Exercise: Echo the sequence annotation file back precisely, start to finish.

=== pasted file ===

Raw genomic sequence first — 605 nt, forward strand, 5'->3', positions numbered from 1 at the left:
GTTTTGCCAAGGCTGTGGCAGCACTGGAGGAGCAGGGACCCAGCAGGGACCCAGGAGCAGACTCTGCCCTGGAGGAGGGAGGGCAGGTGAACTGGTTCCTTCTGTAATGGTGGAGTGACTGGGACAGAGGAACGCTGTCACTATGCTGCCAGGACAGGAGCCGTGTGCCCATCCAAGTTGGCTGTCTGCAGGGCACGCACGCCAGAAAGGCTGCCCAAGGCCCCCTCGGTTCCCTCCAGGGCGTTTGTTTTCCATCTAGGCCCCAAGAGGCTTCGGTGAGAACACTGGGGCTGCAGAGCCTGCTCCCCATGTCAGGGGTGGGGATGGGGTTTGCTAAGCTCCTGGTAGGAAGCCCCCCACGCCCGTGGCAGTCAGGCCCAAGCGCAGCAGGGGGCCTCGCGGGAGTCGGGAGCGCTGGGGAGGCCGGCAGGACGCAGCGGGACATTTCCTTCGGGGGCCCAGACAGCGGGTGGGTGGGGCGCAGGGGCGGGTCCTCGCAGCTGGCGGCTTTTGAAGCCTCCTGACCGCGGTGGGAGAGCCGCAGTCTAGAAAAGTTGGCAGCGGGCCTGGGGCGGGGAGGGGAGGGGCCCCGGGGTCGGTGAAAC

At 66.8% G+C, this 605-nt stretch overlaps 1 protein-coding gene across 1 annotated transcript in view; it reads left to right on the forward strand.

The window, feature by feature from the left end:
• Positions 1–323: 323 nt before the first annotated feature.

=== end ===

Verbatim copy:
Raw genomic sequence first — 605 nt, forward strand, 5'->3', positions numbered from 1 at the left:
GTTTTGCCAAGGCTGTGGCAGCACTGGAGGAGCAGGGACCCAGCAGGGACCCAGGAGCAGACTCTGCCCTGGAGGAGGGAGGGCAGGTGAACTGGTTCCTTCTGTAATGGTGGAGTGACTGGGACAGAGGAACGCTGTCACTATGCTGCCAGGACAGGAGCCGTGTGCCCATCCAAGTTGGCTGTCTGCAGGGCACGCACGCCAGAAAGGCTGCCCAAGGCCCCCTCGGTTCCCTCCAGGGCGTTTGTTTTCCATCTAGGCCCCAAGAGGCTTCGGTGAGAACACTGGGGCTGCAGAGCCTGCTCCCCATGTCAGGGGTGGGGATGGGGTTTGCTAAGCTCCTGGTAGGAAGCCCCCCACGCCCGTGGCAGTCAGGCCCAAGCGCAGCAGGGGGCCTCGCGGGAGTCGGGAGCGCTGGGGAGGCCGGCAGGACGCAGCGGGACATTTCCTTCGGGGGCCCAGACAGCGGGTGGGTGGGGCGCAGGGGCGGGTCCTCGCAGCTGGCGGCTTTTGAAGCCTCCTGACCGCGGTGGGAGAGCCGCAGTCTAGAAAAGTTGGCAGCGGGCCTGGGGCGGGGAGGGGAGGGGCCCCGGGGTCGGTGAAAC

At 66.8% G+C, this 605-nt stretch overlaps 1 protein-coding gene across 1 annotated transcript in view; it reads left to right on the forward strand.

The window, feature by feature from the left end:
• Positions 1–323: 323 nt before the first annotated feature.